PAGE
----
MailOnline 14 July 2014
Smoking cannabis does increase the risk of depression and anxiety, a new study has concluded.
U.S. researchers found the brains of users were less able to react to dopamine – the feel-good chemical that inspires a spirit of get-up-and-go.
The study adds to previous research suggesting marijuana can lead to people becoming withdrawn, lethargic and apathetic.
Psychiatrist Dr Nora Volkow, of the National Institute on Drug Abuse in the U.S., used the stimulant Ritalin to see the effect cannabis had on the brain.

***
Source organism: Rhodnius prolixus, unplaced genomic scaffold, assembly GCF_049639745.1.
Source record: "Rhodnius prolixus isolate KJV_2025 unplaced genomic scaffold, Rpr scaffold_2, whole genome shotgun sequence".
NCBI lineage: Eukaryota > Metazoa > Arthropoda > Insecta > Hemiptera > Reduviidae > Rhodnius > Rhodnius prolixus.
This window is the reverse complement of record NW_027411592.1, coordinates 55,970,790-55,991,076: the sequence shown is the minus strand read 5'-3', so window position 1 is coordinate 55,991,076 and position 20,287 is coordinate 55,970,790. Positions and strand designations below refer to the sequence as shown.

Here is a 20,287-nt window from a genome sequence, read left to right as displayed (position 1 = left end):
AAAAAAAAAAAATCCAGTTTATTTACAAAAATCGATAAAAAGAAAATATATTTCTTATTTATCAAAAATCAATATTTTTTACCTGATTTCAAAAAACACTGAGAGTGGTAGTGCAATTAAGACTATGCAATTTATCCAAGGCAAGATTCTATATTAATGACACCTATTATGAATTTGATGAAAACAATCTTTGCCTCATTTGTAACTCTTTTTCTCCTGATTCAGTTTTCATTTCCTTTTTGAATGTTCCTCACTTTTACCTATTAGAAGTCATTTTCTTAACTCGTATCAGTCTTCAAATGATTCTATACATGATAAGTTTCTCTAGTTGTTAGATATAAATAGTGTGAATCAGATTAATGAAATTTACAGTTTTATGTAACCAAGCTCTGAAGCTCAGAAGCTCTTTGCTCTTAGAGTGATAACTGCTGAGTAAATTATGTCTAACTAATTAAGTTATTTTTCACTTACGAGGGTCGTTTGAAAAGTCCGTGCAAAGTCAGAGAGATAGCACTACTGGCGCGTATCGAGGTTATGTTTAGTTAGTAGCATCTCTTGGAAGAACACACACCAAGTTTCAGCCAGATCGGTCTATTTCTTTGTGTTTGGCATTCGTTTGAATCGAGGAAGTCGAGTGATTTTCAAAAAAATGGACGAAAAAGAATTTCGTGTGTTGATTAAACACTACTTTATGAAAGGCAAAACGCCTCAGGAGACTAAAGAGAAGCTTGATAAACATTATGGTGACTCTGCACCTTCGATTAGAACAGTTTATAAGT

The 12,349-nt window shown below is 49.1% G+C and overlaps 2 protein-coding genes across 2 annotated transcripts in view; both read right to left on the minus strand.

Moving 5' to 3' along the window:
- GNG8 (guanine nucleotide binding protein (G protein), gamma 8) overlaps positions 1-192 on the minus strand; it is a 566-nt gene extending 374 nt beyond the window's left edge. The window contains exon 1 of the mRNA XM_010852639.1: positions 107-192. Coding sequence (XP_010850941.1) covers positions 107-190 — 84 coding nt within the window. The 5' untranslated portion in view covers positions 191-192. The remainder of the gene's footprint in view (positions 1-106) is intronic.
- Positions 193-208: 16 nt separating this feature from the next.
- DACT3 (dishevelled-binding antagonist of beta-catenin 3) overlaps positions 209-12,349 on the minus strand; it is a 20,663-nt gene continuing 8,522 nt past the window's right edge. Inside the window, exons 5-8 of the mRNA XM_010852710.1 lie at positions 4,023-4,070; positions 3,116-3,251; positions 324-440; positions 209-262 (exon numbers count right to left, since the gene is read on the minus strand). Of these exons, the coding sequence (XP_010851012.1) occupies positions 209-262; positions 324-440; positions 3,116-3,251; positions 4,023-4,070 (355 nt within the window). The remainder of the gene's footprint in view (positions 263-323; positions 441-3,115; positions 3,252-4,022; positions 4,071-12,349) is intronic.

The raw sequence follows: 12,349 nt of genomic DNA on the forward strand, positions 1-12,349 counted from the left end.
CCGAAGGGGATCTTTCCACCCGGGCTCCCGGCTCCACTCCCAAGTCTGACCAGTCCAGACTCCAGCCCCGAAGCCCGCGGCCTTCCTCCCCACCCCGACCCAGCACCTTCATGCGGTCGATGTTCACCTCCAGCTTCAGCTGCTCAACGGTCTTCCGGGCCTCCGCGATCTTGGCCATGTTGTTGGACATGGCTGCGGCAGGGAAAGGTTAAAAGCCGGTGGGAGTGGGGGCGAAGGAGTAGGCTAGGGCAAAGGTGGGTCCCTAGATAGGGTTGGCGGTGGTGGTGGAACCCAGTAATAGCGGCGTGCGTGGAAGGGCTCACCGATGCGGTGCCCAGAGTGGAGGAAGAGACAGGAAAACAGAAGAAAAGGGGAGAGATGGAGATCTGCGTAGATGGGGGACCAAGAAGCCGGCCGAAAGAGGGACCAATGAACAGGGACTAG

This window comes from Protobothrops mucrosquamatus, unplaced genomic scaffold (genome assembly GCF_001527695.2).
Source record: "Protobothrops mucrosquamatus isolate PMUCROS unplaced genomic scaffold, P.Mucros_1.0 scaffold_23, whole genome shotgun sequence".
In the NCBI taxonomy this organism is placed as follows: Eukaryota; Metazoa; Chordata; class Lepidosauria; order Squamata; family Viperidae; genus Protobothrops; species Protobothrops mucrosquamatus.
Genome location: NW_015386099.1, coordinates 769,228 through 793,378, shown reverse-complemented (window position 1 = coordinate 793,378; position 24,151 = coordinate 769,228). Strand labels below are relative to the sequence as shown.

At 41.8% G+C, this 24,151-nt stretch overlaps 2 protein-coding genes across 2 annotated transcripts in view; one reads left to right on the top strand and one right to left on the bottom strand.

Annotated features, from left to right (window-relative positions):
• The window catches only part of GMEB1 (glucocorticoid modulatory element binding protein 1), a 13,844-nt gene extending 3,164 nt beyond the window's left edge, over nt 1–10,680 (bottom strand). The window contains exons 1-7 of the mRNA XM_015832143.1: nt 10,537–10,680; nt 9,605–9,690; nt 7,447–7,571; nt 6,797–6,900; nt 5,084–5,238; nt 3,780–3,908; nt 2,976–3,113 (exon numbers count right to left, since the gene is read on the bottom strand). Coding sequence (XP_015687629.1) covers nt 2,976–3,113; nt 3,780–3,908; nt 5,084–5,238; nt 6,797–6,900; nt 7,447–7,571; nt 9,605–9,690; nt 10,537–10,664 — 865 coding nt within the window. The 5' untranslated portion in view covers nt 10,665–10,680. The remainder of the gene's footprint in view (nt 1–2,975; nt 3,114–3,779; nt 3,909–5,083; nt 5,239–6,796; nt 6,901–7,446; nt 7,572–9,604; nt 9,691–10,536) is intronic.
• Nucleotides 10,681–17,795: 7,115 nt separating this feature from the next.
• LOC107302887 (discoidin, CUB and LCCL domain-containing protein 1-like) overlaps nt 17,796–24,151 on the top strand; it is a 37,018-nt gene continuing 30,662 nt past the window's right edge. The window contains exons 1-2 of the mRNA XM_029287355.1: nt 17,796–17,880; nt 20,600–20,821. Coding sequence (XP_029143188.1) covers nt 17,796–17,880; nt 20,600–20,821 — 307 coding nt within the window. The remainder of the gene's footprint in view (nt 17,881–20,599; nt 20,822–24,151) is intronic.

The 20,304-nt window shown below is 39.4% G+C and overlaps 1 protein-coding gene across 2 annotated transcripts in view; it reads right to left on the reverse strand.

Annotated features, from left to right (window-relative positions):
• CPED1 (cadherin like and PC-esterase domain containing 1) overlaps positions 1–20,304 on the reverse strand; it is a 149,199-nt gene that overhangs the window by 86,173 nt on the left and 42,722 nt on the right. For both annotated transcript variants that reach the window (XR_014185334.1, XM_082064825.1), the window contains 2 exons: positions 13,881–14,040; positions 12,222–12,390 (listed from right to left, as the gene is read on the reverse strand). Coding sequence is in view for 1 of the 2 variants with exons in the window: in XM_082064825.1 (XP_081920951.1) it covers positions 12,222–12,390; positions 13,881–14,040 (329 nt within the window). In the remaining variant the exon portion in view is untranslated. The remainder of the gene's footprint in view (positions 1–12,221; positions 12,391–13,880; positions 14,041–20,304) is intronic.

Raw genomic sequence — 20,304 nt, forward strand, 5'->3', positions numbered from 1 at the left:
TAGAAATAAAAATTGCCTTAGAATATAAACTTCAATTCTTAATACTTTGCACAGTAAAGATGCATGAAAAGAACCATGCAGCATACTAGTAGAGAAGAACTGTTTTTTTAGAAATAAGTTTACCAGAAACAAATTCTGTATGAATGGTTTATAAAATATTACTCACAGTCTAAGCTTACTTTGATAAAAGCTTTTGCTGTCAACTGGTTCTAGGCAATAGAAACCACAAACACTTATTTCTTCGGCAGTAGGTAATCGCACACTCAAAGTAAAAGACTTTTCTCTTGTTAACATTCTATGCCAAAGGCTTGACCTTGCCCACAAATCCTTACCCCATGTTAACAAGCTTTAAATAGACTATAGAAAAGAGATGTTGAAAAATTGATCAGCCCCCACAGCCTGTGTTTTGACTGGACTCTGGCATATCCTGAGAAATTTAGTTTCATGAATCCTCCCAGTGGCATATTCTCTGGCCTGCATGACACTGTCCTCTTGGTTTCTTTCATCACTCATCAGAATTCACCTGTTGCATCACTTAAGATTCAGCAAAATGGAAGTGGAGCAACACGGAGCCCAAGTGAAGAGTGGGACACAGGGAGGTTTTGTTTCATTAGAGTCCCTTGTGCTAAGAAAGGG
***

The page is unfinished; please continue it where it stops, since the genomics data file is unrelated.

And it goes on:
Like cocaine, Ritalin raises levels of dopamine in the brain.This made it ideal for the study, published in the journal Proceedings of the National Academy of Sciences.
Of the 48 people in the study, half received the drug – while the other half acted as a control group.
Personality and brain scans showed the cannabis users had significantly blunted dopamine responses compared with the controls who had never taken the drug.